By Ian Lim, Consultwho.sg
It is approaching the end of the year, and many local banks are running promotions enticing customers to open Supplementary Retirement Scheme (SRS) accounts in exchange for shopping vouchers. The SRS is a useful scheme, and we encourage everyone to find out more - not just for the shopping vouchers, but because of the scheme's usefulness in retirement planning.
Although the SRS is useful, there are some important caveats everyone should know. In this article, we'll share some information about the SRS but more importantly, we'll share information about some of the scheme's limitations.
What is the Supplementary Retirement Scheme (SRS)
The SRS is a scheme that rewards individuals who are able to set aside a sum of money until retirement. Individuals who contribute to their SRS account pay less tax at the point of contribution, and pay less tax when they withdraw SRS funds at retirement.
1. SRS accounts have extremely low interest rates
Funds in an SRS account earn the market interest rate, which is currently around 0.05%. This is an extremely low level of return that is greatly eroded by inflation, which can lie upwards of 2%.
Inflation erodes the value of money so that SRS funds worth $300,000 today may only be worth $240,000 at retirement, 20 years in the future. To maximize future return, funds in the SRS account should not be left idle.
SRS funds can be used to invest in a wide range of products such as securities, unit trusts and time deposits. Direct property investments and certain types of insurance products are not allowed.
Using SRS funds to purchase products can result in higher returns, but care should be taken to ensure a balance of risk and return. Products such as unit trusts offer a potentially higher rate of return compared to time deposits, but at the cost of higher risk. Care should be employed when investing SRS funds, so that one does not lose hard earned retirement savings.
2. Losses in an SRS account cannot be replenished
Contributions to an SRS account are currently capped at $15,300 yearly. If an individual is 20 years away from retirement and contributes yearly without fail, the total maximum value of his or her SRS contribution is $15,300 X 20 = $306,000.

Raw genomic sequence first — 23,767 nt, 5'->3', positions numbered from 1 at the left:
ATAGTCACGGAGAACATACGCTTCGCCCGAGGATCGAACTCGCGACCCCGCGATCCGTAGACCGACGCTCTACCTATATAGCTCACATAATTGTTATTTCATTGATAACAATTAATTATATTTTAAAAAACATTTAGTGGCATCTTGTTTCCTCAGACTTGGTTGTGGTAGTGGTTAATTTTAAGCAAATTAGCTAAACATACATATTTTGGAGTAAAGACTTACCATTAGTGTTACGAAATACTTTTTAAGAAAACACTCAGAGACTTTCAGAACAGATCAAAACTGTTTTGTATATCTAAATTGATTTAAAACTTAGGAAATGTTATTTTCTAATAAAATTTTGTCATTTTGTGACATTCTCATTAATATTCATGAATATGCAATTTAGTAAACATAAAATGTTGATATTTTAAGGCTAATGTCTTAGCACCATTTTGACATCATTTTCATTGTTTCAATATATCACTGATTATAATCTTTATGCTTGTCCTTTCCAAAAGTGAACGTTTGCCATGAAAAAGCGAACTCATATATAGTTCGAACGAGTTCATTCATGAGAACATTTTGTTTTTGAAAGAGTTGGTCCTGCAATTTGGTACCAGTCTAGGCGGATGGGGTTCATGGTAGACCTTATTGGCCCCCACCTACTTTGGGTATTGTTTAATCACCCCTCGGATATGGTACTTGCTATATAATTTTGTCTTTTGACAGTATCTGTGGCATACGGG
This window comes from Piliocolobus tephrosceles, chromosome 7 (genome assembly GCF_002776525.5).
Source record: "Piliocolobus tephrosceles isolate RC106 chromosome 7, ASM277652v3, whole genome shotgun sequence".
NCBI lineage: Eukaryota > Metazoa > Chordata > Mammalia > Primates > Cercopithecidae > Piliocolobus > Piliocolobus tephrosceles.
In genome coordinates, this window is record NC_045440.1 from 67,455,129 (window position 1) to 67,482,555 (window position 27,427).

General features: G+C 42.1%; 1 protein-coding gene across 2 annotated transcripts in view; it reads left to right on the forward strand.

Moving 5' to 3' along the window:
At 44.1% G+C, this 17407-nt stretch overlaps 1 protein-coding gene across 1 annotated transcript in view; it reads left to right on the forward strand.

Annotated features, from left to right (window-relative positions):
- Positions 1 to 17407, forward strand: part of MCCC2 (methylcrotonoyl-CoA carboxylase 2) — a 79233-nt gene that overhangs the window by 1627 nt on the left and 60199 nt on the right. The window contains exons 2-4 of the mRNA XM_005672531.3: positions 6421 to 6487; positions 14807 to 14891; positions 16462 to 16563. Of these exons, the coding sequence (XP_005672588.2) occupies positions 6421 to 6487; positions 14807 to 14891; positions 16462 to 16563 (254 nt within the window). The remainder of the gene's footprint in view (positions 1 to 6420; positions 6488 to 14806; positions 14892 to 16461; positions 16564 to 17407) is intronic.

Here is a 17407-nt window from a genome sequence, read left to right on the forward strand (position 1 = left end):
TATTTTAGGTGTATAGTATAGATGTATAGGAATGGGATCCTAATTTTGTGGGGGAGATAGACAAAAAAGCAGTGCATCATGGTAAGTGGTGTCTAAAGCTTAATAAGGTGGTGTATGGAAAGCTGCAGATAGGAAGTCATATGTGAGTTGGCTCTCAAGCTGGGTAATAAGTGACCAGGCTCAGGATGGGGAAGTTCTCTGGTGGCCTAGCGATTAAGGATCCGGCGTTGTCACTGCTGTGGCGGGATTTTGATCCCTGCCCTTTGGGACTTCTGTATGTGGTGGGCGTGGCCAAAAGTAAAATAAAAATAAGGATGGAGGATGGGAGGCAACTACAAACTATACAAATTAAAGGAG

If an SRS account suffers investment losses, they cannot be replenished beyond the yearly contribution of $15,300. For this reason, it is important to carefully weigh the risk and reward of employing investments to grow SRS funds.
3. The more you earn, the more you save
Singapore has a progressive tax system that imposes an income tax rate based on an individual's income. The income tax rate can be as high as 20% on incomes above $320,000, and just 7% on incomes of $40,000.
Every dollar contributed to an SRS account reduces tax payable by a dollar. Because of our progressive tax system, this means that tax savings will be greater at higher income levels.
At an income level of $100,000, contributing the maximum amount of $15,300 to an SRS account will save $1,760 in taxes. At an income level of $40,000, contributing $15,300 will save $456 in taxes.
Although the tax savings from the SRS can be attractive, the catch is that funds in the SRS cannot be withdrawn without penalty until an individual reaches retirement age.
4. SRS funds cannot be withdrawn without penalty until retirement age
Funds in an SRS account cannot be withdrawn without penalty until an individual reaches the statutory retirement age that was prevailing when the first SRS contribution was made.
This means that if the first SRS contribution was made today, the current statutory retirement age of 62 will apply to the SRS account, and the account holder will be able to withdraw funds from the SRS account without penalty when he or she turns 62.
If SRS funds are withdrawn before turning 62, there will be a penalty of 5% on the withdrawal amount. In addition, 100% of the withdrawal amount will be subject to tax.
The 5% penalty can be avoided in the case of death, bankruptcy, or medical reasons. Foreigners can avoid the penalty if their SRS account has been maintained for at least 10 years from the date of first contribution.
This article first appeared on Consultwho.sg
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